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Hidden Camera Exposes Lack of Animal Care at a Petco Store

Updated on August 11, 2016

Adopt, Adopt, Adopt!

In the city of Austin, there are no pet stores where you can buy dogs and cats because of the large negative view on them due to many pet stores who carry dogs and cats usually get them from puppy mills. Instead it was decided for animal shelters to partner with pet stores like Petco and Petsmart to adopt out animals in Austin. Both stores stress the importance of adopting an animal instead of paying 1100, 1500 dollars for an single pet. But what about the small animals held in stores? These animals come from vendors and PETA recently exposed the conditions that were in vendors such as lack of care, free roaming cats which would pray on the small animals, dead animals in with the live animals, the freezing of animals while alive, and the list goes on.

Unclean habitats

Images shows ferrets in an unclean habitat.
Images shows ferrets in an unclean habitat. | Source

Where do the animals come from?

So where do stores such as Petco get their animals from? Well, it has already been said they get their animals from vendors, but who are the vendors? One of the vendors is Marshall Farm Group. They're the same company that has products in stores as well. They sell ferret food, and litter, and hamster food, and many other products. Not a lot of information is known about Marshall and this could be because they're a private company, but its probably because the facility is a testing and breeding facility for dogs, and ferrets.

Marshall was founded in the 1930's by Gilman Marshall, and is currently the largest ferret breeder in the country. Their ferrets are seen mostly in Canada, and the United States but in recent years, there has been an increase of ferrets in Japan. How do you know if your ferret is from Marshall is by looking in the ear for two dots. But breeding ferrets isn't what gets Marshall in the news, but usually its how they treat their animals, the conditions of the animals, and the animal testing they do onto animals.

When it comes to hamsters, and reptiles, birds, and fish, they all come from other vendors, some of whom are public and while others are private. But regardless of where Petco get their animals from, the animals once in the Petco store should be in good hands.

The Cover Up Trailer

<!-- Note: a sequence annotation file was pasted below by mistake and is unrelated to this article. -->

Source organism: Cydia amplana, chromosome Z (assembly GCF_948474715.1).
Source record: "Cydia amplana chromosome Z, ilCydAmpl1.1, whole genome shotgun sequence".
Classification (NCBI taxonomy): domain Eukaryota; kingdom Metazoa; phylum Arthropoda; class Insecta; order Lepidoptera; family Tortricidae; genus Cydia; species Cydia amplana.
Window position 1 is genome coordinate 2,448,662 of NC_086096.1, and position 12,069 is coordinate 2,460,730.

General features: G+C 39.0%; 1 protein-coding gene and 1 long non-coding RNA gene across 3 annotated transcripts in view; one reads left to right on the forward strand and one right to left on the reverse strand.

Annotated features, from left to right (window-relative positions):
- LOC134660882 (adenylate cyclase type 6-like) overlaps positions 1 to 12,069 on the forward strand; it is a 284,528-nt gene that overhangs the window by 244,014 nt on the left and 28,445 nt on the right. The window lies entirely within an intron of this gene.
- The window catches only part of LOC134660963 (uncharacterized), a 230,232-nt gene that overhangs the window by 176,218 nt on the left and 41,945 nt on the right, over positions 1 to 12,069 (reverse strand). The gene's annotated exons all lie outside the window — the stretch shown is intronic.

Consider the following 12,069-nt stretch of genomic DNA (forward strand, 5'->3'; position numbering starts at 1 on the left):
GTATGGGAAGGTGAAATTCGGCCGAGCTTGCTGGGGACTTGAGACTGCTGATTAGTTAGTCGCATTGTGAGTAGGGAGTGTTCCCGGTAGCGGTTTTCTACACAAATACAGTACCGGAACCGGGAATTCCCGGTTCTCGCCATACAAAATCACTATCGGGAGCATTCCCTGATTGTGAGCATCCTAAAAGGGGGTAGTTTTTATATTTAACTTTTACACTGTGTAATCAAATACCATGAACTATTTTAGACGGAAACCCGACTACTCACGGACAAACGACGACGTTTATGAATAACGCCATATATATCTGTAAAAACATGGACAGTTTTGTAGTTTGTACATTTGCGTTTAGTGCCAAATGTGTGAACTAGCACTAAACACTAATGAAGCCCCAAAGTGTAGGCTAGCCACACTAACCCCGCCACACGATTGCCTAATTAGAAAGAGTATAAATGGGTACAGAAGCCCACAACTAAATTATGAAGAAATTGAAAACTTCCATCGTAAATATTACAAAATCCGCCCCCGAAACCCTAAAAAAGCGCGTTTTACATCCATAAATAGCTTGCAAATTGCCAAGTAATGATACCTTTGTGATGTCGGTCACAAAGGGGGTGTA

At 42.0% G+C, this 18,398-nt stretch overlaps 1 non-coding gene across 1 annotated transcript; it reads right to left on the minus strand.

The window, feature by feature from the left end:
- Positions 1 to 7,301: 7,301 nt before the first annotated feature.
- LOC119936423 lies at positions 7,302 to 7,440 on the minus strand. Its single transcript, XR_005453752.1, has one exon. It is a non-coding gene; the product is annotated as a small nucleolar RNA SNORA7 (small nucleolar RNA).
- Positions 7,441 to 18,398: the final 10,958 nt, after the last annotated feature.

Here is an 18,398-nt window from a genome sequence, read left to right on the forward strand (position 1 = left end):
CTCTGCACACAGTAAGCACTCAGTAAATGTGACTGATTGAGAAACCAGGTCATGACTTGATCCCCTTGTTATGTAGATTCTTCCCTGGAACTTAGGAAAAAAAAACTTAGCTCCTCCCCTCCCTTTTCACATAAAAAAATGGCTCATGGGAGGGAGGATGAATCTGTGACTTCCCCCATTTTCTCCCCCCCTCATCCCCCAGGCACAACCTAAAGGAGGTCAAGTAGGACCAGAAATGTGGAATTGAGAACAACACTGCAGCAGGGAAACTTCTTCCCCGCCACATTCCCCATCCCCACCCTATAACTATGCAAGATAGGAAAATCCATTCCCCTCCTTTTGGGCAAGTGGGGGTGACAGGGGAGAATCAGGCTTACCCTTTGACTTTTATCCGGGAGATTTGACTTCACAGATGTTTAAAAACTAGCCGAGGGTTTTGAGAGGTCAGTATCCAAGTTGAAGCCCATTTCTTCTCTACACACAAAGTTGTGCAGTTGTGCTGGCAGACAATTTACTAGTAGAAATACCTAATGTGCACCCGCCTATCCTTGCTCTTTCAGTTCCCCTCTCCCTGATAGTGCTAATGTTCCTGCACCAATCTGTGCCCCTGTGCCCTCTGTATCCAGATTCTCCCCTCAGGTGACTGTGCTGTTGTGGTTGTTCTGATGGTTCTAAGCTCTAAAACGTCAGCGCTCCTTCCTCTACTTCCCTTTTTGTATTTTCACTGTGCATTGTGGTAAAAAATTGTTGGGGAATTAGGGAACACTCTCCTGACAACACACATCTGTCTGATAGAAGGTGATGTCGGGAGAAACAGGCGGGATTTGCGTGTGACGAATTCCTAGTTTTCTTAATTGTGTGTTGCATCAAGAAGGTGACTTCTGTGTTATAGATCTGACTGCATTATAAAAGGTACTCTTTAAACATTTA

What ex-employees of Petco are saying.

When asked about the conditions of the animals of Petco, many ex-employees weren't afraid to speak up about their experiences. The creator of the documentary The Cover Up was quick to put in her opinion.

"There could be many reasons why animal suffering is seen in these stores," says Candice Rogers. "But the main reason is the store manager not caring. I know when I worked at Petco, he didn't care-all he cared about was the money."

Money-that makes sense considering Petco like many other retail stores is a business after all, and the goal of most businesses is to gain capital. This capital is used to support the store, support the employees, and support the animals. However, it seems misleading for Petco to say, "Here at Petco animals come first" when that doesn't seem to be the case for this one Petco store in Austin.

When speaking with another ex-employee who was terminated wrongfully, we asked her if any of the employees did anything in regards to the store manager not keeping the animals safe.

Lisa Gonzalez was an employee for five years before being terminated "wrongfully". Gonzalez responds, "We would often tell the district manager at the time about it. He would come and visit, but nothing. Pretty much, the employees who cared did what we had to do. But there have been times when me or other employees who care about the animals were off and when we come back, we see dead animals, sick animals, animals walking around in their own filth. It was disgusting!"

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"Stop selling animals!"

Another ex-employee of the Austin store, who didn't want his name to be said, mentioned customer complaints about the lack of care of the animals at the store. One customer, the young male said, said the store shouldn't sell live animals as pets nor food because not only did it seem the employees weren't treating them right, but the customers weren't educated enough to take care of the animals.

When asked if he thought customers were ignorant to the animals within the store, he agreed. "I don't want to say that all customers don't know anything about these animals, but for the most part a lot of them don't take the time to do research. And we teach them as best as we can in the short of amount of time, but for the most part, those customers leave with the animal, come back a week or so later and it's dead."

The young male then went on to say the employees at the store do have the right to not sell an animal if they feel the animal isn't going to a good home, but the customers get upset, and complains. When they complain, the store manager gets upset with the employees and tells them they need to sell the animals regardless. "It's damned if you do and damned if you don't." He said.

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